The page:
Young Australian Novelist's Huge Deal; Writers In Film

Today in books and publishing: A first-time Aussie novelist becomes a millionaire; writers who think they can act; online retailer wants to replicate the instant gratification offered at bookstores; and a publishing company profits by ditching Amazon.

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Today in books and publishing: A first-time Aussie novelist is now a millionaire; writers who think they can act; Amazon seeking instant gratification; publishing company makes more by ditching Amazon; and Daniel Suarez talks drones. 

Seven figures for the rights to Burial Rights. Relatively unknown Australian writer Hannah Kent just came out on the winning end of an intense bidding war. Her debut novel Burial Rights netted the 27-year-old author over $1 million. Little, Brown and Company reportedly paid that amount for the U.S. rights to Kent's book, a piece of historical fiction about the life of Agnes Magnusdottir, the last person formally beheaded in Iceland after being convicted for murder in 1830. If that gory premise intrigues you, check out Kill Your Darlings, the literary journal where Kent is a deputy editor. [Herald Sun]

Stars of screen and page. The Millions has a nifty roundup about famous authors who've tried have tried their hands at film acting. Salman Rushdie played Helen Hunt's doctor in 2007's Then She Found Me. Norman Mailer was an architect in Ragtime and played Harry Houdini in Matthew Barney's trippy Cremaster 2. Jerzy Kosinski plays an icy Soviet bureaucrat in Reds. Perhaps the most unfortunate instance of this phenomenon is Maya Angelou's oh-so-thinly veiled performance as "May" in Madea’s Family Reunion. [The Millions]

Will same-day delivery edge out local bookstores? Amazon is expanding its shipping centers to be closer to consumers, according to Slate's Farhad Manjoo. Their goal: next-day, or even same-day delivery. It's worrying to think about what this might mean for brick-and-mortar bookstores. After all, instant gratification is one of the biggest reasons to shell out a few more dollars at your local bookstore instead of turning to Amazon a deep discount on that new release. If Amazon can deliver almost immediately, will local stores lose even more customers? [Slate]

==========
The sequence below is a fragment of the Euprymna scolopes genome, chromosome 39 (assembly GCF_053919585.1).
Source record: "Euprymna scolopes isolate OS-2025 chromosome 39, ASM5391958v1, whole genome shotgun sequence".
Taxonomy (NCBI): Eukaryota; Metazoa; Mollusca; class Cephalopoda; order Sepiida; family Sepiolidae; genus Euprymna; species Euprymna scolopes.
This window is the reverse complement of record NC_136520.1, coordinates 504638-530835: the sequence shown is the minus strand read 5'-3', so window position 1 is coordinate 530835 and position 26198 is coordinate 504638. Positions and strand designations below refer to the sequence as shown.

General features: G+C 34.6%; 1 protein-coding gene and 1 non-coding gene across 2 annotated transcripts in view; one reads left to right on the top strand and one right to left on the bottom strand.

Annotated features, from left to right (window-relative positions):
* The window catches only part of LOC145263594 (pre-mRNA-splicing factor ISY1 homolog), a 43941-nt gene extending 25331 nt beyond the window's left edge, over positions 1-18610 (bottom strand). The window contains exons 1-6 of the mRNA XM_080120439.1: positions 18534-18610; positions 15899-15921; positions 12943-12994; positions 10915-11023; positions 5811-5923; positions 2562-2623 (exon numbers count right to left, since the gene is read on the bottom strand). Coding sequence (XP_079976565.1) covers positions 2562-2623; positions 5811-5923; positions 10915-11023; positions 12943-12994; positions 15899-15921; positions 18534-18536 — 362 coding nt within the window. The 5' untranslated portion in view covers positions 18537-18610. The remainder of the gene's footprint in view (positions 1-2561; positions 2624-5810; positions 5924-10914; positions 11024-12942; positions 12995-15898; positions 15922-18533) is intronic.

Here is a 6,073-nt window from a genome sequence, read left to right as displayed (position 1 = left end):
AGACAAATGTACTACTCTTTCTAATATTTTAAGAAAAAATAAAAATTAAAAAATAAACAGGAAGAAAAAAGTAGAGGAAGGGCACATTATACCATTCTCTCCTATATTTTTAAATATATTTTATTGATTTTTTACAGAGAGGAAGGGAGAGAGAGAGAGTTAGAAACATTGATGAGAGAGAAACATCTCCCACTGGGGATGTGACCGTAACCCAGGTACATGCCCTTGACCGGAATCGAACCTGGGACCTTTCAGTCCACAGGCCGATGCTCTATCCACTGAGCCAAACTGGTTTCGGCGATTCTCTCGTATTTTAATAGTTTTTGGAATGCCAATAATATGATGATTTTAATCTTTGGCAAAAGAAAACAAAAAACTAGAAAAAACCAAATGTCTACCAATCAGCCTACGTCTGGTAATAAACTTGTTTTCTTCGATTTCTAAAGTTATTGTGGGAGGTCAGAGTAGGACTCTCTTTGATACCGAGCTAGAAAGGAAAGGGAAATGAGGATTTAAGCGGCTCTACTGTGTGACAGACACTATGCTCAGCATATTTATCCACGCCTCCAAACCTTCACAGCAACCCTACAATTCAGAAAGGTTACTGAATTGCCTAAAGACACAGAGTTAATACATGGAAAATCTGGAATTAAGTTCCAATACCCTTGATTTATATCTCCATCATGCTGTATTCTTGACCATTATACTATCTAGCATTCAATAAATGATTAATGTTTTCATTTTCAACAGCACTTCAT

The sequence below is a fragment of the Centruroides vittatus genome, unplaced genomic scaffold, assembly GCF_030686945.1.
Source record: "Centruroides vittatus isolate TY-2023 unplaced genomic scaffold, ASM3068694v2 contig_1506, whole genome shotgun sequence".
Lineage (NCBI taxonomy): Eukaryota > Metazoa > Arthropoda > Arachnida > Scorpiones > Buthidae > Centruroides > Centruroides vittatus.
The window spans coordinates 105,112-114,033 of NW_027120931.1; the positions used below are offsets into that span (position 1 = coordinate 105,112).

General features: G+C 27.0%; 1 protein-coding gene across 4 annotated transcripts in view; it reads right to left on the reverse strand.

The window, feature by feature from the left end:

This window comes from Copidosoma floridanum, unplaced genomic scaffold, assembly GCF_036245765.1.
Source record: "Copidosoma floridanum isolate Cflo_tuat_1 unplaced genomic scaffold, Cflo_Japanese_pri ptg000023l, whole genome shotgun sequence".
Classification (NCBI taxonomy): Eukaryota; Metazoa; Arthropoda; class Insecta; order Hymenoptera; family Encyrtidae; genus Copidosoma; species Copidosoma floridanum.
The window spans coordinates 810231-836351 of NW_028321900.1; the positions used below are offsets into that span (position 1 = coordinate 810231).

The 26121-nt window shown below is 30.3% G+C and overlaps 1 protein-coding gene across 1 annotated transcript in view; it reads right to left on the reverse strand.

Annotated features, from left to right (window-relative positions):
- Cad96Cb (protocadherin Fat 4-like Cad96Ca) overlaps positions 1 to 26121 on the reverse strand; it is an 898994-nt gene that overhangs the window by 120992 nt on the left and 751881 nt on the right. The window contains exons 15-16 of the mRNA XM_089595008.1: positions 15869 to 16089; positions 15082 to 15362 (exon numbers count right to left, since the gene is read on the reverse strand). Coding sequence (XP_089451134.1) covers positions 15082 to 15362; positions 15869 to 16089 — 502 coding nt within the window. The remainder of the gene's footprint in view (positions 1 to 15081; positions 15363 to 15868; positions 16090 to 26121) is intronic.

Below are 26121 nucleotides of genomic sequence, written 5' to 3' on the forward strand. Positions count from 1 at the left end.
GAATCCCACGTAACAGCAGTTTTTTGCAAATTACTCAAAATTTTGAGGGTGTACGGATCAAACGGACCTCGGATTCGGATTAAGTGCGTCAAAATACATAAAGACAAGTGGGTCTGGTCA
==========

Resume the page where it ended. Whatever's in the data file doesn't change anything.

It's not all bad for the little guyLest you fear that Amazon is poised to swallow the book economy whole, take comfort in this story: One publishing company is actually doing better business after deciding to abandon Amazon. Since Educational Development Corp. pulled its titles from the site, its sales have gone up 5% and net earnings increased by 17%. [Publishers Weekly]

Drones are scary, in fiction and real life. Daniel Suarez's techno-thriller novels Daemon, Freedom(TM), and the soon-to-be-released Kill Decision depict a world of pre-programmed, automated, devastating warfare. Before becoming a novelist, Suarez worked as an IT consultant in the defense industry, so he knows a thing or two about technology and war. Some of the quotes from his fascinating interview with Wired are kind of terrifying. "Terrorists and governments could use weaponized swarming drones to carry out deadly covert operations with little or no risk of being identified afterward," Suarez says. "I think the specter of truly anonymous warfare—where one can’t be sure who launched an attack—is nearly upon us, and autonomous drones will help make that happen." [Wired]

This article is from the archive of our partner The Wire.